To start with I am going to say that it is really good for you that your Upwork profile was not approved! If your new account was not approved it just means you did not do your research or put the time and effort into creating your profile. With these Upwork profile approval tips, you’ll be closer to a yes!
Like I mentioned in the beginning that it is good that profile are not approved automatically anymore. Upwork is selective who gets approved. This is good thing for you! It may not feel like it when you get a decline message but trust me, this is good for you and your freelancer business.
Upwork is the worlds largest online freelance marketplace. Thousands of new accounts are created every single day! If they approved everyone, marketplace would suffer and nobody would be working soon.
One of the biggest problems with Upwork from a clients side is getting way too many proposals from freelancers who are obviously not qualified. Or copy/paste proposals. These two alone drive clients out of the platform and I can’t blame them.
Ok, but let’s talk about what you should do to get approved.
Way too many freelancers still have employee mindset when they start freelancing. But you are really creating a business and you need to start thinking and behaving like a business.
A business owner knows their clients, what keeps them up at night and how much they are willing to spend to work with a solution provider.
A business have assets and an email address is one of them – no more yahoo email addresses! You can use Google’s Gmail service to create a business address eg. email@example.com. Does not that sound way more professional than firstname.lastname@example.org or email@example.com (both real examples by the way, but some details changed to hide real email address I saw).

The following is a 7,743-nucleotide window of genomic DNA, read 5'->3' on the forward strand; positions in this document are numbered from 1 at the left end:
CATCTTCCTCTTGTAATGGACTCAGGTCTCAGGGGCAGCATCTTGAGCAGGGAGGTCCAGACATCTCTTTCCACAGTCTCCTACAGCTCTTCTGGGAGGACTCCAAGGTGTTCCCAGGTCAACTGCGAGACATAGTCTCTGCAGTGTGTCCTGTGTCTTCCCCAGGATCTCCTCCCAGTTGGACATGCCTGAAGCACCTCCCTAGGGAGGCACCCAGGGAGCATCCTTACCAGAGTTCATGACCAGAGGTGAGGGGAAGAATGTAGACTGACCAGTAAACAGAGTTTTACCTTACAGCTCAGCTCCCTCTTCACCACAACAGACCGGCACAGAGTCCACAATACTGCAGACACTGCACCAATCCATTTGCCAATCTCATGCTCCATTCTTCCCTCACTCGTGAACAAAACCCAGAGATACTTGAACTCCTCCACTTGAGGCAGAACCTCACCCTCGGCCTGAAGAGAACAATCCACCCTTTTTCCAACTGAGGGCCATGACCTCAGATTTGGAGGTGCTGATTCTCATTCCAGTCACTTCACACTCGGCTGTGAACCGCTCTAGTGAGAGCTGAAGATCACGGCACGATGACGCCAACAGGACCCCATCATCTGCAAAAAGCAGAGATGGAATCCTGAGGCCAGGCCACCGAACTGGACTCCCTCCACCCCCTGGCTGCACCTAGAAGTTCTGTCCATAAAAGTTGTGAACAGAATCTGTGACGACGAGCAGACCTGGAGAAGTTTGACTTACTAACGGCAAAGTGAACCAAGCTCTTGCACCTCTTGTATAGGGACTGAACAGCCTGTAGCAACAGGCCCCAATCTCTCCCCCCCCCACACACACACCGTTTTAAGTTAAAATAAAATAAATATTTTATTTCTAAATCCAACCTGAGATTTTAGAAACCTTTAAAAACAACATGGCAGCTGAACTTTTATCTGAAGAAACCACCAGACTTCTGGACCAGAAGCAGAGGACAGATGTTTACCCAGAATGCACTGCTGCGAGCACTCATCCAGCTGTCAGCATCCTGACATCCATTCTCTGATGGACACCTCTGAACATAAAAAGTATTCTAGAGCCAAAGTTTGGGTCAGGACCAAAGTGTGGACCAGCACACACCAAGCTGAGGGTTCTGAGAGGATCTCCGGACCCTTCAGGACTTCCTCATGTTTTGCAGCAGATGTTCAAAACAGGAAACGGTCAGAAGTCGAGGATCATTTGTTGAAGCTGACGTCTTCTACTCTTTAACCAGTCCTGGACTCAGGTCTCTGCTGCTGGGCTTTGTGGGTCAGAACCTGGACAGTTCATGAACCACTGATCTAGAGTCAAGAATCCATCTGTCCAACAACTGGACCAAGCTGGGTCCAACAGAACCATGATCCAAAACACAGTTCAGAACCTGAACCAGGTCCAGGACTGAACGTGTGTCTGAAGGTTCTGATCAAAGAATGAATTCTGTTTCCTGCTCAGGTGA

I have hired thousands of freelancers and time and time again I see profiles that are written with employee mindset – they are looking for a job rather than a business partnership. Many Upwork clients want B2B relationship, not to hire an employee.
And that is why they decline new accounts. You really have to want to do this in order to make money on Upwork or as a freelancer. When you are serious Upwork helps you out but you gotta be in to win it.
Give Upwork all the necessary information about you and your skills. But before you do that, do some research into what type of freelancers are in demand.
You are able to choose job category and make sure you use this opportunity. Do not add random categories but ones that suits your background really well.
Same goes for skills. Tell Upwork what you can do for clients and what skills should they use to promote you.
With freelancing or any other business you need to consider two things: your niche and your experience level.
Ideally you portray yourself as an expert in a niche that is in high demand.
It may not be the niche you though but it is a niche that brings you better clients for higher rates. Choose you Experience level on Upwork based on your actual experience and knowledge, not your years (or lack of) as a freelancer!